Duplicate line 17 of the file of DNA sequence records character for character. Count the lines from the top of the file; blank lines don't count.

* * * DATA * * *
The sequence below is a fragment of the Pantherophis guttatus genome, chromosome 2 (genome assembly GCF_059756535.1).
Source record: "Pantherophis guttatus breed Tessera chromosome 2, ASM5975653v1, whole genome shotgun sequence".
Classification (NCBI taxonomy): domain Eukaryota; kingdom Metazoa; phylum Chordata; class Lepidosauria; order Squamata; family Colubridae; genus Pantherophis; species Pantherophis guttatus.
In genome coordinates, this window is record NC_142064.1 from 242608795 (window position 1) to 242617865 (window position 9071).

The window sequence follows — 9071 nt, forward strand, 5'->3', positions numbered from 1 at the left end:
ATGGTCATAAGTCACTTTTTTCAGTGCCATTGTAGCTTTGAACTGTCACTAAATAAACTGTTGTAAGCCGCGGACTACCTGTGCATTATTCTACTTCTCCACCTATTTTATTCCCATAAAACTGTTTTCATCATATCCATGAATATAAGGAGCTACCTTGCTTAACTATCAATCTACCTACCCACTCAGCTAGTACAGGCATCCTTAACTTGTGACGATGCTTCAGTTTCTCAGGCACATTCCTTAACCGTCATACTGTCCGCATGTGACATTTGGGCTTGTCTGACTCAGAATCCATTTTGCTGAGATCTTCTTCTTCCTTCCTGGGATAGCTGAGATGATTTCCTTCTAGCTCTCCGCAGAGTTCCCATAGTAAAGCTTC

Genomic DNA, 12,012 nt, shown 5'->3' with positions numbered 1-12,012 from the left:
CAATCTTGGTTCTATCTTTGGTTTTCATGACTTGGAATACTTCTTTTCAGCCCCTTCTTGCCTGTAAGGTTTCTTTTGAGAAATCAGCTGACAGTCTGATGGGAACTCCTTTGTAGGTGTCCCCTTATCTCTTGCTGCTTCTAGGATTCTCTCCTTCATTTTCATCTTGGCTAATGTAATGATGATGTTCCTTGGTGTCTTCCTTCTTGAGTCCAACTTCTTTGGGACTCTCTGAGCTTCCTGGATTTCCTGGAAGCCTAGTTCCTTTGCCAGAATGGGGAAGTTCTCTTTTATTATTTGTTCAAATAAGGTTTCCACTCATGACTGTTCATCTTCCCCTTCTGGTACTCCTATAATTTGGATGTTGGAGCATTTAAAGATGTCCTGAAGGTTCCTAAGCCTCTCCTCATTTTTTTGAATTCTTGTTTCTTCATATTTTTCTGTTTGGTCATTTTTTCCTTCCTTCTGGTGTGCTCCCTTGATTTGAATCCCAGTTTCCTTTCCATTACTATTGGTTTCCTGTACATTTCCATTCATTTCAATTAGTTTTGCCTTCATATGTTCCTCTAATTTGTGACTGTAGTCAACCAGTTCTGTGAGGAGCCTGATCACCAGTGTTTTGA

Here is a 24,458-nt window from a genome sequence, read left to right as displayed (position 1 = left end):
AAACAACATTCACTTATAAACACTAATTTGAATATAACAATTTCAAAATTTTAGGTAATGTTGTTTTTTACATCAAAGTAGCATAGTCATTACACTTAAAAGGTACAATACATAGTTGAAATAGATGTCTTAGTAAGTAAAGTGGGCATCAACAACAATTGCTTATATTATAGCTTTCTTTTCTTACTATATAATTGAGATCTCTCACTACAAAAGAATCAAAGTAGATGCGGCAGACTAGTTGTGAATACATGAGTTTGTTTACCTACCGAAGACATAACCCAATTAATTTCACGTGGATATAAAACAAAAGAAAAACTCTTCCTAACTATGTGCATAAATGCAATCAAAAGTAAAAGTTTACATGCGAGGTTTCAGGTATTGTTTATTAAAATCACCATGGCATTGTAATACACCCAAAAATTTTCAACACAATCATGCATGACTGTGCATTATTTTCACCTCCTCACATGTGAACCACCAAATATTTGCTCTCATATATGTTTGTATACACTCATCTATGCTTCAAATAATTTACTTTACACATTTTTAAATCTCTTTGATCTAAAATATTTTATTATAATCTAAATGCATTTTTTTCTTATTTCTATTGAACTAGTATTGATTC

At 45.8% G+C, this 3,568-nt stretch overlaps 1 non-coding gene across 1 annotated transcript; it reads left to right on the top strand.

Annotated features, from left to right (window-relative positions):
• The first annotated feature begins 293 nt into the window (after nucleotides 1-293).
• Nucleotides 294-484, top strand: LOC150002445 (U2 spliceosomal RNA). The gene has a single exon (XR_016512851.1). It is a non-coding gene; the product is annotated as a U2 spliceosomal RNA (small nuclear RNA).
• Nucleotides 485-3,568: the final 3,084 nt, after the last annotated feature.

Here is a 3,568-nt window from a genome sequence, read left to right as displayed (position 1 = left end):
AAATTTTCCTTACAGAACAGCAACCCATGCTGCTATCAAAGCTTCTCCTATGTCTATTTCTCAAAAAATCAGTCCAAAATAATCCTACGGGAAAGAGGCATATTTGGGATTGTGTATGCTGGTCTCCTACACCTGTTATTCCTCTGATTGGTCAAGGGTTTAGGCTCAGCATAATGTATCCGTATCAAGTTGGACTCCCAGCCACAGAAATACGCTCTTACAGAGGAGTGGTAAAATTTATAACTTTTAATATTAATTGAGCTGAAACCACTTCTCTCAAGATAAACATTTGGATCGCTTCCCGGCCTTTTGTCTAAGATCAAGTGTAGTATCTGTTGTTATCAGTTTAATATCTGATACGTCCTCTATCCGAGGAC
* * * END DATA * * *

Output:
AAATTTTCCTTACAGAACAGCAACCCATGCTGCTATCAAAGCTTCTCCTATGTCTATTTCTCAAAAAATCAGTCCAAAATAATCCTACGGGAAAGAGGCATATTTGGGATTGTGTATGCTGGTCTCCTACACCTGTTATTCCTCTGATTGGTCAAGGGTTTAGGCTCAGCATAATGTATCCGTATCAAGTTGGACTCCCAGCCACAGAAATACGCTCTTACAGAGGAGTGGTAAAATTTATAACTTTTAATATTAATTGAGCTGAAACCACTTCTCTCAAGATAAACATTTGGATCGCTTCCCGGCCTTTTGTCTAAGATCAAGTGTAGTATCTGTTGTTATCAGTTTAATATCTGATACGTCCTCTATCCGAGGAC